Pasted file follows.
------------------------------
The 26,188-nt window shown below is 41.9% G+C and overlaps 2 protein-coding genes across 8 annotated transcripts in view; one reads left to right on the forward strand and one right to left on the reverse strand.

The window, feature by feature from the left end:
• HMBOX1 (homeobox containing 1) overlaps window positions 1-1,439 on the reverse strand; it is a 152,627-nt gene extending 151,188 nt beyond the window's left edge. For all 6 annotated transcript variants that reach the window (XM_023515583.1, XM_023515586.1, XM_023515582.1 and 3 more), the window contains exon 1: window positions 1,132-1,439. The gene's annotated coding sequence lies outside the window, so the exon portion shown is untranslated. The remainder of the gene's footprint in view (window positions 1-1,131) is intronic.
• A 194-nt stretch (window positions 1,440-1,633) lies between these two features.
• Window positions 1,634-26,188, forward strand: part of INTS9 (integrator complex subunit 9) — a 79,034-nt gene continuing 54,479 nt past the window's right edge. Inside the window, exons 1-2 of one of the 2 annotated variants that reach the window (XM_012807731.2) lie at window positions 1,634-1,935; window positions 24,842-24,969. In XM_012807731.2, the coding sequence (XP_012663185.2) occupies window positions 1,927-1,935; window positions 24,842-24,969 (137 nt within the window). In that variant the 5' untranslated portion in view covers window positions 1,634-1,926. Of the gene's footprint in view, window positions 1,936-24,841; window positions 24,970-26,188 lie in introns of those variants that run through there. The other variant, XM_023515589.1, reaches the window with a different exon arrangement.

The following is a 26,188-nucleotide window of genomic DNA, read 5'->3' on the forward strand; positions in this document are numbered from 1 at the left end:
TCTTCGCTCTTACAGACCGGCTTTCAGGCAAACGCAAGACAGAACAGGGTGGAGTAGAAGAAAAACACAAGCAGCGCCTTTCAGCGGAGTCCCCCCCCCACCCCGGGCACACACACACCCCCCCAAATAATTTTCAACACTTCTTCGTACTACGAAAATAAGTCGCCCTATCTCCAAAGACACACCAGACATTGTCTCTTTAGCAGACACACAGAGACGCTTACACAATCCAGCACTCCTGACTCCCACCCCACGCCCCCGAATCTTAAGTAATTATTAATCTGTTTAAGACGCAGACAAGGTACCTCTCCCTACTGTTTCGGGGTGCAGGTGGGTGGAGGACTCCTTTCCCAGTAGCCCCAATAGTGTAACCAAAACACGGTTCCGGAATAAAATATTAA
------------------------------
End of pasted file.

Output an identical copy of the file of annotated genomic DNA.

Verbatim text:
The 26,188-nt window shown below is 41.9% G+C and overlaps 2 protein-coding genes across 8 annotated transcripts in view; one reads left to right on the forward strand and one right to left on the reverse strand.

The window, feature by feature from the left end:
• HMBOX1 (homeobox containing 1) overlaps window positions 1-1,439 on the reverse strand; it is a 152,627-nt gene extending 151,188 nt beyond the window's left edge. For all 6 annotated transcript variants that reach the window (XM_023515583.1, XM_023515586.1, XM_023515582.1 and 3 more), the window contains exon 1: window positions 1,132-1,439. The gene's annotated coding sequence lies outside the window, so the exon portion shown is untranslated. The remainder of the gene's footprint in view (window positions 1-1,131) is intronic.
• A 194-nt stretch (window positions 1,440-1,633) lies between these two features.
• Window positions 1,634-26,188, forward strand: part of INTS9 (integrator complex subunit 9) — a 79,034-nt gene continuing 54,479 nt past the window's right edge. Inside the window, exons 1-2 of one of the 2 annotated variants that reach the window (XM_012807731.2) lie at window positions 1,634-1,935; window positions 24,842-24,969. In XM_012807731.2, the coding sequence (XP_012663185.2) occupies window positions 1,927-1,935; window positions 24,842-24,969 (137 nt within the window). In that variant the 5' untranslated portion in view covers window positions 1,634-1,926. Of the gene's footprint in view, window positions 1,936-24,841; window positions 24,970-26,188 lie in introns of those variants that run through there. The other variant, XM_023515589.1, reaches the window with a different exon arrangement.

The following is a 26,188-nucleotide window of genomic DNA, read 5'->3' on the forward strand; positions in this document are numbered from 1 at the left end:
TCTTCGCTCTTACAGACCGGCTTTCAGGCAAACGCAAGACAGAACAGGGTGGAGTAGAAGAAAAACACAAGCAGCGCCTTTCAGCGGAGTCCCCCCCCCACCCCGGGCACACACACACCCCCCCAAATAATTTTCAACACTTCTTCGTACTACGAAAATAAGTCGCCCTATCTCCAAAGACACACCAGACATTGTCTCTTTAGCAGACACACAGAGACGCTTACACAATCCAGCACTCCTGACTCCCACCCCACGCCCCCGAATCTTAAGTAATTATTAATCTGTTTAAGACGCAGACAAGGTACCTCTCCCTACTGTTTCGGGGTGCAGGTGGGTGGAGGACTCCTTTCCCAGTAGCCCCAATAGTGTAACCAAAACACGGTTCCGGAATAAAATATTAA